You’re sitting at home on a Friday night with no plans of going out, but then your phone buzzes. It’s a text from one of your friends, telling you to come over for a drink.
You decide to go, but you know your friend’s taste in alcohol, and it’s not the same as your own. There’s likely to be nothing but beer at the house, and you prefer bourbon.
Since you didn’t know you were going and couldn’t plan ahead, you don’t have any unopened bottles of bourbon in the house. You do have a half-full bottle from last weekend, though. You haven’t been drinking at all, but you grab the bottle, toss it in the passenger seat of the car, and start driving to your friend’s house.
On the way, you swerve for a cat that runs across the road. Flashing lights flip on behind you, painting the inside of your car in red and blue. You pull over, and the officer comes up and says that he or she thought you may be intoxicated because of the way you swerved. You’re not, and your BAC comes in at 0.00 when you take the breath test, but then the officer spots the half-full bottle of bourbon on the seat next to you.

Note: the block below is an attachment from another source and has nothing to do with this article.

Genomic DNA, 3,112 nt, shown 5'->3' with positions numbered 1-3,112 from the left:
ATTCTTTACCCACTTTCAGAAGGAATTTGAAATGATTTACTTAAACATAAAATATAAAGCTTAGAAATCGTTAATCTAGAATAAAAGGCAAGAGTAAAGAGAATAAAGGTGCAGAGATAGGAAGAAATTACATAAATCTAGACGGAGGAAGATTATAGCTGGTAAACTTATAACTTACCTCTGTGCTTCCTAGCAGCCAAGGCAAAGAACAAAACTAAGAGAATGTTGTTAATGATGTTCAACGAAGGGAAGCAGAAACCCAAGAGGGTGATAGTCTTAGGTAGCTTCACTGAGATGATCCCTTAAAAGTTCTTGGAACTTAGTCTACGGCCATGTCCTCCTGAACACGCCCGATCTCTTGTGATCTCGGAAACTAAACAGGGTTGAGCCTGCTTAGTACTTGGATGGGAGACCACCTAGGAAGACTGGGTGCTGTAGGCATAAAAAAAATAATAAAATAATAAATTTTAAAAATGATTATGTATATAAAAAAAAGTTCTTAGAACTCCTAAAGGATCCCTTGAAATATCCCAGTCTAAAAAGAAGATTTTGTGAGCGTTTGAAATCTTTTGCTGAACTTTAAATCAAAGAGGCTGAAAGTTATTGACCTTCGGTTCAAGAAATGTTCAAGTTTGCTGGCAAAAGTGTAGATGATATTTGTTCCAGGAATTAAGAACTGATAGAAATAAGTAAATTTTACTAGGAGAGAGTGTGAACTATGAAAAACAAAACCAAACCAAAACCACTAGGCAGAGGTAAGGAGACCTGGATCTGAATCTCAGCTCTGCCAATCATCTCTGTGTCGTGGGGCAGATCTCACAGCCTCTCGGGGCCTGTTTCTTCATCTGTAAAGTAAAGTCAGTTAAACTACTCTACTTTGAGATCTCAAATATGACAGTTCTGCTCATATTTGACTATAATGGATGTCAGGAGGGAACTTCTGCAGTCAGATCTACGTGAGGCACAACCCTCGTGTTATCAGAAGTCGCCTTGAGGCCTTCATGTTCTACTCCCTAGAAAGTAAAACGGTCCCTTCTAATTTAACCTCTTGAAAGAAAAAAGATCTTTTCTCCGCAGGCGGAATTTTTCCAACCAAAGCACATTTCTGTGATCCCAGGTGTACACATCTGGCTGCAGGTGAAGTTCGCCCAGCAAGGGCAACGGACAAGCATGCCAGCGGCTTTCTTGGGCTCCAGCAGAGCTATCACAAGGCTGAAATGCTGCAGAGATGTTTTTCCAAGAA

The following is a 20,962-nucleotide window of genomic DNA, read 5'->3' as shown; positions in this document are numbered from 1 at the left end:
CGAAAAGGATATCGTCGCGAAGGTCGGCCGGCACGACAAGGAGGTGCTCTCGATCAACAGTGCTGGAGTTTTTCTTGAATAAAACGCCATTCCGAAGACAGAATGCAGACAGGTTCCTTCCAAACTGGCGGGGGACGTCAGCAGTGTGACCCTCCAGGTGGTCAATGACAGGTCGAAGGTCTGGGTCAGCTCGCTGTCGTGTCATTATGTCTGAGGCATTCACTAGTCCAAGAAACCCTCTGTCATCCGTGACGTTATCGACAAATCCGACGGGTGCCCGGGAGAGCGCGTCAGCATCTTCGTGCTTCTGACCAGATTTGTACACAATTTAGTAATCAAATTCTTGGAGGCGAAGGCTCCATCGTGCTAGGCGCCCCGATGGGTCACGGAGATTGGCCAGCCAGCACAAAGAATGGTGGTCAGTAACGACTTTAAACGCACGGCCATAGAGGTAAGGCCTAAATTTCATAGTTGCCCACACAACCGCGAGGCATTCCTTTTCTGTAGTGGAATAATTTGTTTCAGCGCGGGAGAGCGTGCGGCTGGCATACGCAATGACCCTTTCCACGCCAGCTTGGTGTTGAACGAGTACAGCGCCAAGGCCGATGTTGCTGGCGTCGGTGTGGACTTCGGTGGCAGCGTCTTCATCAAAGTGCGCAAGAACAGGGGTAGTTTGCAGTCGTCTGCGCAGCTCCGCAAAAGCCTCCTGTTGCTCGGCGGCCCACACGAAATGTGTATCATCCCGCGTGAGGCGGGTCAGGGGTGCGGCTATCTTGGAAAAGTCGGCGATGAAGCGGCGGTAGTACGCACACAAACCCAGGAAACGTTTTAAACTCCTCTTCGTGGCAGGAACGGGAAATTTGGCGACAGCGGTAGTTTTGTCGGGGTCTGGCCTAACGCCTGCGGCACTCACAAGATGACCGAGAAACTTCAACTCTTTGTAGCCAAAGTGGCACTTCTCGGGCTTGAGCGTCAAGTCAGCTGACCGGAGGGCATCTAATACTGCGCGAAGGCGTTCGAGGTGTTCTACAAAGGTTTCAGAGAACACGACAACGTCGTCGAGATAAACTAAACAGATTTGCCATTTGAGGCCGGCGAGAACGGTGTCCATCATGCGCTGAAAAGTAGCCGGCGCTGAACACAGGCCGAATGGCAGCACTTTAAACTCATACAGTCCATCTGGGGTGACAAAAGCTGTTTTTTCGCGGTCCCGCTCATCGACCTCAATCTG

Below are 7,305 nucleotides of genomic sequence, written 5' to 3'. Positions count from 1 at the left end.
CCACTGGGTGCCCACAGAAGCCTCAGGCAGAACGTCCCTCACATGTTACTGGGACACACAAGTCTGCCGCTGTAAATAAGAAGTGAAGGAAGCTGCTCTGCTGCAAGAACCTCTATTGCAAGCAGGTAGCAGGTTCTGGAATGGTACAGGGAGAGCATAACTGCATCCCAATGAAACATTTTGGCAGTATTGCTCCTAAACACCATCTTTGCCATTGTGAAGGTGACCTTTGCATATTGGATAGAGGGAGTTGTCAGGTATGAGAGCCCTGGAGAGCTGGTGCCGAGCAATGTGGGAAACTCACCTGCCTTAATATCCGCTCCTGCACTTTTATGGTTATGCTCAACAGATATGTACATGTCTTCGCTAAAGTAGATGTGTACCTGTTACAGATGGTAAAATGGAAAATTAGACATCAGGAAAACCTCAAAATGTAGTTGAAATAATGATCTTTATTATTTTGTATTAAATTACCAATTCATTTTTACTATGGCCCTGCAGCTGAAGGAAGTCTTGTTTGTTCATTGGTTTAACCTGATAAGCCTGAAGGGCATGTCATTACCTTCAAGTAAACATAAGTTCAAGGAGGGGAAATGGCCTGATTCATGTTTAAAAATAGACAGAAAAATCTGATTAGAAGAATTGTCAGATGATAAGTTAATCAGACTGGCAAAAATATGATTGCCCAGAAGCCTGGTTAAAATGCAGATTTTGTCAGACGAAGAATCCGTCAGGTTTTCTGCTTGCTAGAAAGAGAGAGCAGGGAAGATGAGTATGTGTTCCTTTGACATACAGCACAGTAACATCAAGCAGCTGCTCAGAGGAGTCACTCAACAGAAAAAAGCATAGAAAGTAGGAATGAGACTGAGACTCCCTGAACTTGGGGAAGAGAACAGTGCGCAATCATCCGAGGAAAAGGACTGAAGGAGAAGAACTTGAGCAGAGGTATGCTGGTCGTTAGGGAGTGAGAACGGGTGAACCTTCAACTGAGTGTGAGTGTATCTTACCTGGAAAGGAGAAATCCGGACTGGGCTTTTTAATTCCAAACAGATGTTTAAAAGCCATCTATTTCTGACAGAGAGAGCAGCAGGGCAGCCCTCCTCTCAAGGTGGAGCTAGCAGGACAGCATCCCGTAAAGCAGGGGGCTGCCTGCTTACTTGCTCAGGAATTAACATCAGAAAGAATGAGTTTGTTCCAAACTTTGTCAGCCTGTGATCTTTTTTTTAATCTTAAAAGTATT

Sober as you are, you get a ticket for having an open container.
Is this legal?
It feels very unfair. You know that open container laws are to prevent people from drinking and driving, but you weren’t drinking and driving. You were just transporting the alcohol to your friend’s house, where you were going to drink it safely and responsibly. You never drink an entire bottle in one sitting, so you’re naturally going to have these half-full bottles at the house. Do you really have to buy a sealed one any time you want to go somewhere else?
You do. Open container laws give police the power to hand out tickets to people simply for having these containers in the vehicle, even if they haven’t been drinking. Likewise, a driver can get a citation if a passenger is drinking in the car and has an open container, even if the driver hasn’t been drinking at all.
That doesn’t mean there’s no way around this. For example, if you order an entire bottle of wine at a restaurant and there is some left over, they’ll put the bottle into a sealed bag for you to take home. You may also be able to transport the alcohol in the trunk of the car, meaning your real mistake was tossing it on the passenger seat next to you.
As you can see, it’s very important to understand the letter of the law. Even if what you’re doing seems logical and safe, you could face charges for a simple oversight. When this happens, be sure you know all of the legal defense options that you have.